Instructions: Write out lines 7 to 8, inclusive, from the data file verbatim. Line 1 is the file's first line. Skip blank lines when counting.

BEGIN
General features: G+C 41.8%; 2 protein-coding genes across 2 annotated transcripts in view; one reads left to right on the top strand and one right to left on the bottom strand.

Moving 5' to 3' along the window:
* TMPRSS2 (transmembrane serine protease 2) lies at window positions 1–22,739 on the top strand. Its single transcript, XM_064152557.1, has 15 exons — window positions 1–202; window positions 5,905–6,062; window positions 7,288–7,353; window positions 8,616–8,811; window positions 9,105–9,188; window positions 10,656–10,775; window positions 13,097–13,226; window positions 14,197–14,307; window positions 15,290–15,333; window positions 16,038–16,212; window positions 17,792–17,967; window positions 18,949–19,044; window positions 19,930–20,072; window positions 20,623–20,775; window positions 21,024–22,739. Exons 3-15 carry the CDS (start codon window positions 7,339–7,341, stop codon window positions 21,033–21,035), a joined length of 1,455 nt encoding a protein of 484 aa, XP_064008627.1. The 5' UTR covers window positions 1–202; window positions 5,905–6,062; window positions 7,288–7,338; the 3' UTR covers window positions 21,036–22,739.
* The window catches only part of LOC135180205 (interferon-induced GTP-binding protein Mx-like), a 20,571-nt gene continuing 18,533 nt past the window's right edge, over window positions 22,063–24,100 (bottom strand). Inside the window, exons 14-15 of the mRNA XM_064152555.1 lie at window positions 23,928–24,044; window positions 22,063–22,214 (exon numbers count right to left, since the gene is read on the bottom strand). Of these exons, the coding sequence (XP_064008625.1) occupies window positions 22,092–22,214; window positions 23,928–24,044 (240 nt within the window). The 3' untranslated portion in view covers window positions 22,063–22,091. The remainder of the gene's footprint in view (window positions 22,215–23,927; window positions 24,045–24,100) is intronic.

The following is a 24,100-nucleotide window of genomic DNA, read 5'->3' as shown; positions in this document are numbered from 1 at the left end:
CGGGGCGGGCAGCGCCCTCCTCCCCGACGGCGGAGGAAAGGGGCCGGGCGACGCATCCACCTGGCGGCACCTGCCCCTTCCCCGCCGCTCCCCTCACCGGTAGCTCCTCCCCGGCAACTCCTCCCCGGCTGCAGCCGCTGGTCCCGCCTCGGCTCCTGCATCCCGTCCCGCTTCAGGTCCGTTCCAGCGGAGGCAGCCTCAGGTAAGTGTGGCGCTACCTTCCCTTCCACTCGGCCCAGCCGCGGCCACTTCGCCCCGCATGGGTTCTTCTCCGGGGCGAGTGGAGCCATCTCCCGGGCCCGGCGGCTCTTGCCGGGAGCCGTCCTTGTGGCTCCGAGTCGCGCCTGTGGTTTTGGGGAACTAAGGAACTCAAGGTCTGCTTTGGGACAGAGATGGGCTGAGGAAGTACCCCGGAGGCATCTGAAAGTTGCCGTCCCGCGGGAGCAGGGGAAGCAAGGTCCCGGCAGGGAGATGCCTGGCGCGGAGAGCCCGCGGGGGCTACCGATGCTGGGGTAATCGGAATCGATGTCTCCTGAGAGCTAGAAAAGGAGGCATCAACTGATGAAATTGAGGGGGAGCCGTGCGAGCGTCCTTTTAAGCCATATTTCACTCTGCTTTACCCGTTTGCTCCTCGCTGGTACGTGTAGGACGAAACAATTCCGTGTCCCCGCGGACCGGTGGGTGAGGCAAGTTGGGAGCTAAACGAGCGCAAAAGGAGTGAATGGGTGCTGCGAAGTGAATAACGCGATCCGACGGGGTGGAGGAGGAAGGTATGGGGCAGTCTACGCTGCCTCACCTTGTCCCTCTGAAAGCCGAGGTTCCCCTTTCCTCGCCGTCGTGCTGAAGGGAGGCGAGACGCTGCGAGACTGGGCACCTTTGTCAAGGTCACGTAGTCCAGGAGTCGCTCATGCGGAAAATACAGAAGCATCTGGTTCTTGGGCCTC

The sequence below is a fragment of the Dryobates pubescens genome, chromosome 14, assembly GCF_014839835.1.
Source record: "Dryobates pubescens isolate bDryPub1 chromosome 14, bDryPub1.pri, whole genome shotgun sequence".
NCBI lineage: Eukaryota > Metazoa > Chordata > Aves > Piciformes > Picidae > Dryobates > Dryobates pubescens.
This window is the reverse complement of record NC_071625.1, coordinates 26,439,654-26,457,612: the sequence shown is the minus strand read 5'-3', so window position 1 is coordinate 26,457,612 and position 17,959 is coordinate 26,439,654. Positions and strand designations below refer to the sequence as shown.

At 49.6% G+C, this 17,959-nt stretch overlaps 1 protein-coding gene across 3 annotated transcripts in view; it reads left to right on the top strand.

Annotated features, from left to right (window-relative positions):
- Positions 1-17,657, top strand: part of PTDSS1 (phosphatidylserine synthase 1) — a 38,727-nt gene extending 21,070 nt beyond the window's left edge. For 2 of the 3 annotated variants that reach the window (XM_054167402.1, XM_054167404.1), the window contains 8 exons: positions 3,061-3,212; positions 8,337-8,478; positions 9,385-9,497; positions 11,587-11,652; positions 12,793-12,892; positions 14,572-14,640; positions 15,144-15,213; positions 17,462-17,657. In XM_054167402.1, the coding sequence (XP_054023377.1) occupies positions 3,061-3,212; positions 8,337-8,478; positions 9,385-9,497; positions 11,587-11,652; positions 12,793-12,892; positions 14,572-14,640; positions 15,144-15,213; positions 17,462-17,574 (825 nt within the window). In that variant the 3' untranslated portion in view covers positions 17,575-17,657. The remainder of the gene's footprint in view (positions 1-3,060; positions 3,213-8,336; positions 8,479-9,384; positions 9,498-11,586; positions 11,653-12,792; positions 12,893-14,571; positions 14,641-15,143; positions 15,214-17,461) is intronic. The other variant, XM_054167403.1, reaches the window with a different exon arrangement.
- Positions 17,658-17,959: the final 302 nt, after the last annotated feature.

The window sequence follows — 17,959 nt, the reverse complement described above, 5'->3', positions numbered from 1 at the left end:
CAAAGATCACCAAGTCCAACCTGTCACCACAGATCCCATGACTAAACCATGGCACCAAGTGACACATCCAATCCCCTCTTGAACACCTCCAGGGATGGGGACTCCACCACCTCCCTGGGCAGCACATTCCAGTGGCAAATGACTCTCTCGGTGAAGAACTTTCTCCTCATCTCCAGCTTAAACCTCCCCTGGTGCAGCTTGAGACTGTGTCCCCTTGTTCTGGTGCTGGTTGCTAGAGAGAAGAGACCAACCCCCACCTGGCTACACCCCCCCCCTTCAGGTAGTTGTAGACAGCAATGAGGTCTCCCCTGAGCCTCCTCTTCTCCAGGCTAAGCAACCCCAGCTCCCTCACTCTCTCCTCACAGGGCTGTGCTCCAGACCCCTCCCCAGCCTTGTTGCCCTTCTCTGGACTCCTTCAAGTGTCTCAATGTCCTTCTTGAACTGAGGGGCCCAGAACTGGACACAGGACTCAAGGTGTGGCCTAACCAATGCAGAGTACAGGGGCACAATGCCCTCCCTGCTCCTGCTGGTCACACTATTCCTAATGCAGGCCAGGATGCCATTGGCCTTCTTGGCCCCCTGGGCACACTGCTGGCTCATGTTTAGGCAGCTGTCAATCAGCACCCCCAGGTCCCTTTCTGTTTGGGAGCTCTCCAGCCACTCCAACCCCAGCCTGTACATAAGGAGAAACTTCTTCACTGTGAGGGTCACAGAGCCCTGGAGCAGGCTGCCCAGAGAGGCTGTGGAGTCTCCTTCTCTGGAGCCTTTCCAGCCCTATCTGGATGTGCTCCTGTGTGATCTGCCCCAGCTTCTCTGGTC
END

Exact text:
The sequence below is a fragment of the Dryobates pubescens genome, chromosome 14, assembly GCF_014839835.1.
Source record: "Dryobates pubescens isolate bDryPub1 chromosome 14, bDryPub1.pri, whole genome shotgun sequence".